MicroGreen: Recycled Plastic Cups Cut Heat and Waste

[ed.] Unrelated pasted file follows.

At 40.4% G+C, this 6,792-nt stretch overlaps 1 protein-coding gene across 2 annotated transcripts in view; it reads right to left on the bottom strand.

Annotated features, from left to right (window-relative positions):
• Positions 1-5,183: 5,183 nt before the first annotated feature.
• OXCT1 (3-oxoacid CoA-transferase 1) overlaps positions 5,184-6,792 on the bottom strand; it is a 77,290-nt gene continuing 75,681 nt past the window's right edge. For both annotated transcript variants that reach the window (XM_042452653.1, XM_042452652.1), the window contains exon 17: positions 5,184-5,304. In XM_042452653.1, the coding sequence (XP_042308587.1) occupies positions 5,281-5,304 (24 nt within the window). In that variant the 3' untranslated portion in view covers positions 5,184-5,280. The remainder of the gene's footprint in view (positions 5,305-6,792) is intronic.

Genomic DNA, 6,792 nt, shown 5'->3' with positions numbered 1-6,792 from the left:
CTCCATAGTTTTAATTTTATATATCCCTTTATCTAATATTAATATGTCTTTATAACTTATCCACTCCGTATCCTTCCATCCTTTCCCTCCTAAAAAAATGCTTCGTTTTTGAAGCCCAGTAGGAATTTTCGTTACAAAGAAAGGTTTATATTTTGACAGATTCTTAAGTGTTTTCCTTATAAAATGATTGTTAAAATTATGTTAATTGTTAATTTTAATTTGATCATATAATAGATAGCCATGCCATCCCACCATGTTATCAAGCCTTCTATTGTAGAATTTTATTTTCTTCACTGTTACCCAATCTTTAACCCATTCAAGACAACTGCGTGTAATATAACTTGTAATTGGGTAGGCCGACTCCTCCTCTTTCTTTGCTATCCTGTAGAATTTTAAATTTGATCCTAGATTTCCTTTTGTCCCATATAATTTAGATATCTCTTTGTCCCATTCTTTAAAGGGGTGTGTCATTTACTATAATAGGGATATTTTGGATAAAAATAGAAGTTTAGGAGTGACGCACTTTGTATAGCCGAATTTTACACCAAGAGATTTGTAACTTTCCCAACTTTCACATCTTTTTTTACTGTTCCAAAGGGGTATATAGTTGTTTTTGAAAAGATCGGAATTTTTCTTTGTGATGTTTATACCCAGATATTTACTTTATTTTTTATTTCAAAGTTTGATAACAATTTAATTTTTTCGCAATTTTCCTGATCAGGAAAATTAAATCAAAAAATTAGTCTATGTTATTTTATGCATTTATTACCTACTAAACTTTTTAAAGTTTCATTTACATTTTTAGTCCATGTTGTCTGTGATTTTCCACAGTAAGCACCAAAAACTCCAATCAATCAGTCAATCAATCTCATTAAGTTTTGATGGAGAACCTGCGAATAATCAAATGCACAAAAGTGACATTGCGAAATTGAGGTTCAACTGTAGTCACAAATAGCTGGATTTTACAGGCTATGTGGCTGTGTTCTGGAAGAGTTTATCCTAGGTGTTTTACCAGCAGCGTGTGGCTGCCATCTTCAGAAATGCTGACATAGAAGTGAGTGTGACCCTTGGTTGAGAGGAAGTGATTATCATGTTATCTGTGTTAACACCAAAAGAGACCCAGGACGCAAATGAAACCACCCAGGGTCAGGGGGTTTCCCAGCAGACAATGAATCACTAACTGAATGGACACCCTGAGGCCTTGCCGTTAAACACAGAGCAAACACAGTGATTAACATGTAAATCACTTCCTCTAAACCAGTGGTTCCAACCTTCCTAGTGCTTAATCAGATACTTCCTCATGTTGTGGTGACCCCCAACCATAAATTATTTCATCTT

MicroGreen Polymers, a Seattle-area startup company, is working on a new coffee cup that is more durable and insulated than traditional paper cups and is produced entirely from recycled soda-pop bottles. Though still in the development stages, MicroGreen is confident they can produce coffee cups that are 15 percent to 20 percent cheaper than others on the market. The company has licensed a thermoformed plastic technique from the University of Washington that infuses microscopic bubbles into solid plastic. The bubbles, 50 to 100 of which could fit on a human hair, create what MicroGreen VP James Sutton calls the "honeycomb effect" -- a structure that requires less material, something that Sutton said appeals to makers of packaged goods. "We are literally getting more miles on the plastic, and that is kind of like being more fuel-efficient," he said. The technology creates a high temperature resistance, up to 400 degrees, making it possible to create not only coffee cups but microwavable plates, trays and other dishware. Still more than a year from being commercially available, MicroGreen recently scored $2.4 million in financing to expand to more food-packaging solutions, and has plans to license the technology to other food packaging companies and even a Japanese electronics maker which is using the material in LCD televisions. Discussions also have occurred with a European car manufacturer and American coffee retailers, which represent a huge potential market. Eat your hearts out, packaging waste finalists. ::MicroGreen via tipster Chris and ::Seattle Post-Intelligencer

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